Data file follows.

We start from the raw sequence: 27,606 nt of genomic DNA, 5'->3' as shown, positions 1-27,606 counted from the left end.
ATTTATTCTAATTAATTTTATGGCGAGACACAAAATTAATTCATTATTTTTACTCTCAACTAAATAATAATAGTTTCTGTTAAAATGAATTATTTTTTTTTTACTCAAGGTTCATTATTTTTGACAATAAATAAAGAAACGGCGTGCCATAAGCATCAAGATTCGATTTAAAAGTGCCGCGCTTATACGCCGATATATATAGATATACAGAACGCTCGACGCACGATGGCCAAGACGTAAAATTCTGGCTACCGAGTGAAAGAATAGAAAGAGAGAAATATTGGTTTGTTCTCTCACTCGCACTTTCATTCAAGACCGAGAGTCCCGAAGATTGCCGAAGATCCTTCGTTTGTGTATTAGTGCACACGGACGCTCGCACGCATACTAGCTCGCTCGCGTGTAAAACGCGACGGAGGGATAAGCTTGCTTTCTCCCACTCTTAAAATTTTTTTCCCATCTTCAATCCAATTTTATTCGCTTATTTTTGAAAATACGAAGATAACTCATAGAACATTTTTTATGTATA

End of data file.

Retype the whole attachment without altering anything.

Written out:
We start from the raw sequence: 27,606 nt of genomic DNA, 5'->3' as shown, positions 1-27,606 counted from the left end.
ATTTATTCTAATTAATTTTATGGCGAGACACAAAATTAATTCATTATTTTTACTCTCAACTAAATAATAATAGTTTCTGTTAAAATGAATTATTTTTTTTTTACTCAAGGTTCATTATTTTTGACAATAAATAAAGAAACGGCGTGCCATAAGCATCAAGATTCGATTTAAAAGTGCCGCGCTTATACGCCGATATATATAGATATACAGAACGCTCGACGCACGATGGCCAAGACGTAAAATTCTGGCTACCGAGTGAAAGAATAGAAAGAGAGAAATATTGGTTTGTTCTCTCACTCGCACTTTCATTCAAGACCGAGAGTCCCGAAGATTGCCGAAGATCCTTCGTTTGTGTATTAGTGCACACGGACGCTCGCACGCATACTAGCTCGCTCGCGTGTAAAACGCGACGGAGGGATAAGCTTGCTTTCTCCCACTCTTAAAATTTTTTTCCCATCTTCAATCCAATTTTATTCGCTTATTTTTGAAAATACGAAGATAACTCATAGAACATTTTTTATGTATA